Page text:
My fifth thriller novel, Behind Her Smile, is scheduled for release on digital platforms (ebook/audiobook) on November 16th, 2021 from the wonderful team at SAGA Egmont across the globe. I am both excited and nervous about this one because it’s the first time I took a few risks on some of the twists. I won’t spoil anything here, but the overarching viewpoint from a very minimal cast of characters with the intention of getting darker, and more sinister as the story develops, didn’t happen very easily.
I started the first draft over the Winter of 2020; it was that third and darkest covid lockdown period in the UK, when it was dark, gloomy mornings, followed by even darker nights. Having been limited to travel, and absolutely eager to have a cruise holiday, I had two ideas I wanted to combine: a thriller based on a cruise ship, and the thought of having a character who had received the news that her husband, told the children she had died. My brain went into overdrive about making what was the impossible, possible. So many what-if’s, so many plot holes to fix. Other questions, such as how would she find out this news? How would she react? How can she unravel a web of deceit and its impact on her character? Then her friends have disowned her? Why is everyone beginning to hate this person, and exactly what damage has she done to deserve this…or did she actually deserve it at all?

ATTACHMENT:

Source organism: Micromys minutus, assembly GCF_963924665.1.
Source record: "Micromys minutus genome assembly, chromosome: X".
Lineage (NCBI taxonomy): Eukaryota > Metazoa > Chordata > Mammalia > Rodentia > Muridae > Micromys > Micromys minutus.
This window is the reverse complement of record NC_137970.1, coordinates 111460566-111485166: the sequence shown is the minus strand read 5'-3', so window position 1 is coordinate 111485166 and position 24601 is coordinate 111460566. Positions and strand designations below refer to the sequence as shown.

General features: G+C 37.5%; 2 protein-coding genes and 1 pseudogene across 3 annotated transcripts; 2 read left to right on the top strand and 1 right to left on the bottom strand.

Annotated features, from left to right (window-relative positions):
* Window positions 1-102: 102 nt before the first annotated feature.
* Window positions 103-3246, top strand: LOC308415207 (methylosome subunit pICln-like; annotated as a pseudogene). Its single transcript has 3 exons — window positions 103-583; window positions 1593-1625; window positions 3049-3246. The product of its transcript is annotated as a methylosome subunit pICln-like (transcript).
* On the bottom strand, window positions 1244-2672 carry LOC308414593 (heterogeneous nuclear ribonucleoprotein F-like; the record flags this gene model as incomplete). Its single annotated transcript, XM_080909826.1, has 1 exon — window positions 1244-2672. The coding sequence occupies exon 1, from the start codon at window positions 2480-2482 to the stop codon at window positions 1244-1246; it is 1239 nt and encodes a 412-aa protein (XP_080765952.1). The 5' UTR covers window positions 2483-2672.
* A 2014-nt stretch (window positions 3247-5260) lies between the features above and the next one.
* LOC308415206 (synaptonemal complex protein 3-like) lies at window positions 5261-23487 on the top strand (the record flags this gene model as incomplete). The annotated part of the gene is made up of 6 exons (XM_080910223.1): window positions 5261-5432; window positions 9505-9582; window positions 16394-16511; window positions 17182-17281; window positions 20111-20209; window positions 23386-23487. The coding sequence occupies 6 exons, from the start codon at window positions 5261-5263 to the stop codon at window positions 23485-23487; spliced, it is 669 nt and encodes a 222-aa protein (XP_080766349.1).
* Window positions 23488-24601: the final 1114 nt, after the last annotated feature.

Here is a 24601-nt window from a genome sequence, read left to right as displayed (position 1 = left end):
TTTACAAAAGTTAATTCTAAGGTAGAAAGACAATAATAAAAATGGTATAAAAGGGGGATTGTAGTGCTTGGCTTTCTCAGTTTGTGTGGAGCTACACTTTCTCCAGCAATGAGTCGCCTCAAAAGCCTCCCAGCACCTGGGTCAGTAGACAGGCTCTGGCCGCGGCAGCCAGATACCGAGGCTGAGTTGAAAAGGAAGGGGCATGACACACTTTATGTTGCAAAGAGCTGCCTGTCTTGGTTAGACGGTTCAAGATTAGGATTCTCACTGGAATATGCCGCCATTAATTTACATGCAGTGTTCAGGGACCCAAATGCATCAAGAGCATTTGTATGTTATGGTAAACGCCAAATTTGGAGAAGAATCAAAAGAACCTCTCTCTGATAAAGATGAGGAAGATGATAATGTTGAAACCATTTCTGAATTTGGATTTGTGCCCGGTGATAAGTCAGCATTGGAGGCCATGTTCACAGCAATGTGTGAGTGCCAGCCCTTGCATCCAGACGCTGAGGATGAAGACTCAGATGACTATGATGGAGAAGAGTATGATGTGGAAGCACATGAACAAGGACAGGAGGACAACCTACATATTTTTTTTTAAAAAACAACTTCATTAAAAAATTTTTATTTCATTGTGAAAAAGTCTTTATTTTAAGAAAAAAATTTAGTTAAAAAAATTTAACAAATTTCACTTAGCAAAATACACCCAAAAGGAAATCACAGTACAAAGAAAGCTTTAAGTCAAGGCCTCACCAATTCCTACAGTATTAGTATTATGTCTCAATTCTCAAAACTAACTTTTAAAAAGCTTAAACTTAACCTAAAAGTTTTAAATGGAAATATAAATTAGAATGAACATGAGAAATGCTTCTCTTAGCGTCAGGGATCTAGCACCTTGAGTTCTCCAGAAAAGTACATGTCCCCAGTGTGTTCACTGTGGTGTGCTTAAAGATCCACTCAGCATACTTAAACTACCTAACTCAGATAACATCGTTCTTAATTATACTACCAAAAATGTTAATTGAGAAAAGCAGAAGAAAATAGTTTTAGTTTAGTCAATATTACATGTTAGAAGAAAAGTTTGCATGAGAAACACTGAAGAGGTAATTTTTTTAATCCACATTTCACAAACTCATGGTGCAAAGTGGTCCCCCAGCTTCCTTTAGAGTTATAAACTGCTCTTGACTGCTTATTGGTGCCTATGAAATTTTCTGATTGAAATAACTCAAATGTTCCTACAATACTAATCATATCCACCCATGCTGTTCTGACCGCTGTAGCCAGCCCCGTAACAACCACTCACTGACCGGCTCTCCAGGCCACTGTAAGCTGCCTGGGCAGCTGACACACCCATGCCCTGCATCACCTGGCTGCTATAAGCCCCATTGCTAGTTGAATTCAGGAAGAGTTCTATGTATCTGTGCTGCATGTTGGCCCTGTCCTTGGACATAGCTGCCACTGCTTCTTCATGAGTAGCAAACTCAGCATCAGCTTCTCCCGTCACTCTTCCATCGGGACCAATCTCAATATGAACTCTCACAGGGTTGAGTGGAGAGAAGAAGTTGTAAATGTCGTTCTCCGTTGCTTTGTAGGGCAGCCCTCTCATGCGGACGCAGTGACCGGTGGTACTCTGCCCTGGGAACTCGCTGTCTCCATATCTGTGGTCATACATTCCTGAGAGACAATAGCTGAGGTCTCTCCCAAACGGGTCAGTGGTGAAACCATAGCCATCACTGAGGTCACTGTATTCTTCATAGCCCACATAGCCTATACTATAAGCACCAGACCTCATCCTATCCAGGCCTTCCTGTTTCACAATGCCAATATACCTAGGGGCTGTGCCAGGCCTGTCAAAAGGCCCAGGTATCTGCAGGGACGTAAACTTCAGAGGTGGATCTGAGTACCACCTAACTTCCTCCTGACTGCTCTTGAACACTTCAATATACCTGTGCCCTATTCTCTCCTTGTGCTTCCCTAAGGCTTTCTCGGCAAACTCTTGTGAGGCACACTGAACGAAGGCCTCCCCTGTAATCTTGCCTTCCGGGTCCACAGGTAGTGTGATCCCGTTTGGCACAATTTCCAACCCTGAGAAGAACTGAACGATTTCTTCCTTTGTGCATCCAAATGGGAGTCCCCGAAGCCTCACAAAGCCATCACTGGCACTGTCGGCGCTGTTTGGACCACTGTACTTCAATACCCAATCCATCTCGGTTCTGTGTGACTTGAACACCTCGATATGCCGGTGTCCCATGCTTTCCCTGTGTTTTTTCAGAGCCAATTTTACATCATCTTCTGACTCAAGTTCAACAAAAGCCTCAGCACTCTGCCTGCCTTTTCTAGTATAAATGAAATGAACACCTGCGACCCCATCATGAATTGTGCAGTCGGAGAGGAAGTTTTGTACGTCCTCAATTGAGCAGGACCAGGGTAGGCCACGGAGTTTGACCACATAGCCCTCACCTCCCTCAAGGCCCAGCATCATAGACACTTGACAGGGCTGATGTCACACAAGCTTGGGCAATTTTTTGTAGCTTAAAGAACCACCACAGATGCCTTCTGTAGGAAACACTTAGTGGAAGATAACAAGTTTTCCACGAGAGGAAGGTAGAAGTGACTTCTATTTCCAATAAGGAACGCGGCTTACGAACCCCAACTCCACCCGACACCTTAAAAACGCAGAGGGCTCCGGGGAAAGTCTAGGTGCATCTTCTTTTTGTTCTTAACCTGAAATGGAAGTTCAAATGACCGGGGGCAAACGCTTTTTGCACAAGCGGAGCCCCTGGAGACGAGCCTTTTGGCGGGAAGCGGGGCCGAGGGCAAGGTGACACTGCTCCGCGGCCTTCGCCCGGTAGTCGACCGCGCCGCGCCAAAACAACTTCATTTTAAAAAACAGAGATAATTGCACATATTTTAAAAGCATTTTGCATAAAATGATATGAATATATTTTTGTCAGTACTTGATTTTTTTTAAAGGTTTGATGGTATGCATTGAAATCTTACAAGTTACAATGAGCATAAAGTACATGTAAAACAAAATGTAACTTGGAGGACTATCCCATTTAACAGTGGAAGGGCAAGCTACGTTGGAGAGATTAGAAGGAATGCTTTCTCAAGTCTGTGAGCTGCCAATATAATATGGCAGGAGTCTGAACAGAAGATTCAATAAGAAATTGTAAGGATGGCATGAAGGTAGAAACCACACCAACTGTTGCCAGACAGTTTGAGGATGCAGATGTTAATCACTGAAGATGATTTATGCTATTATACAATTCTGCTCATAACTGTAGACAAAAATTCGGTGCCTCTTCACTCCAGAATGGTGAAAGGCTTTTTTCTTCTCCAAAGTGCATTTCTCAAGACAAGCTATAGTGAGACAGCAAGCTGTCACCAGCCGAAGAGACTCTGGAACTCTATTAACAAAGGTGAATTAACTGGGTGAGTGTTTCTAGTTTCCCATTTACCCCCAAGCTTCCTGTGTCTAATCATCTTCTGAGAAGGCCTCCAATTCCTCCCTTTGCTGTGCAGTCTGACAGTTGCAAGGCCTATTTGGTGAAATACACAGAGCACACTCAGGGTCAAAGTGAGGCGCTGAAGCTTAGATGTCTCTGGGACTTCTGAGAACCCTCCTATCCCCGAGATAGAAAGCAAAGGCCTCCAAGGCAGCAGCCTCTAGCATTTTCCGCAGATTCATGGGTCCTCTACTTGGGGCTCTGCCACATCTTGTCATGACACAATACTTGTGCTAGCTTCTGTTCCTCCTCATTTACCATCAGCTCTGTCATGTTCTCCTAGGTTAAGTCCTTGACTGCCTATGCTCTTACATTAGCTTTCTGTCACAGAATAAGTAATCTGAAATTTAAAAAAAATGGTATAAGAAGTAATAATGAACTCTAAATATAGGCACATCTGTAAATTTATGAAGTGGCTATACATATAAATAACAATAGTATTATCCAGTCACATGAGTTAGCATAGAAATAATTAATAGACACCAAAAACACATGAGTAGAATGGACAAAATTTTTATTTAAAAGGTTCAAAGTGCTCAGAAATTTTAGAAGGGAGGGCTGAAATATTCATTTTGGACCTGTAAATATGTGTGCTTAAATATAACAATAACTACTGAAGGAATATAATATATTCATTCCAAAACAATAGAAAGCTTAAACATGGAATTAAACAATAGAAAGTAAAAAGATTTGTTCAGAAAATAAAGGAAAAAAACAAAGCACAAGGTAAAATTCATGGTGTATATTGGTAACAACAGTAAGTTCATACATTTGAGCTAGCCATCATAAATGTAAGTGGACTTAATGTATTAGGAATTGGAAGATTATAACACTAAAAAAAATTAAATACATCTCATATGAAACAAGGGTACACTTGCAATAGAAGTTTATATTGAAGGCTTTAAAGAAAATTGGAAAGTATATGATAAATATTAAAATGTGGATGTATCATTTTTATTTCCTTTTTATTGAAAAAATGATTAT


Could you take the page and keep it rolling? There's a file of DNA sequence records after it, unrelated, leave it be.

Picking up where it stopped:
The whole time this poor woman is on a cruise holiday too, so I knew I had a limited time period between the date she sailed away to reaching home again to align the plot.
The more I was writing, the more it was becoming complicated. Tone, points of view, trying to make the clues very subtle without giving too much away. Then, as if by magic, and a lot of headaches, Diet Coke consumption, plenty of chocolate, the first draft was complete. I was reasonably happy, but then after a writing break, returning to it with fresh eyes, removing all the times I type ‘just’ combined with thinking of new sentences to replace a lot of ‘and’s – there was one missing piece of the puzzle I had completely overlooked. The main character had lost her suitcase. I swore a lot, and went through the whole thing again, and by then I had interwoven a lot more into the character from research I had read online about a few subjects that crop up. Researching a topic for a book is definitely helped by Google. So much so, I actually thanked them in the acknowledgements from a previous novel.
Eventually, about seven whole months had passed and I was ready to submit my third draft to the editor. For this novel it was edited by Tom Felton, I knew he had edited Robert Bryndza’s Erika Foster based novels before, and they were complex (to me), so I was very appreciative of his comments, and this led to some large chunks of writing work being removed. I had scaled an 84,000-word novel down to almost 76,000 words, but the book is better for it. It only has what is needed, and everything towards the end is revealed in all it’s glory.
I hope you enjoy reading it.
Thank you x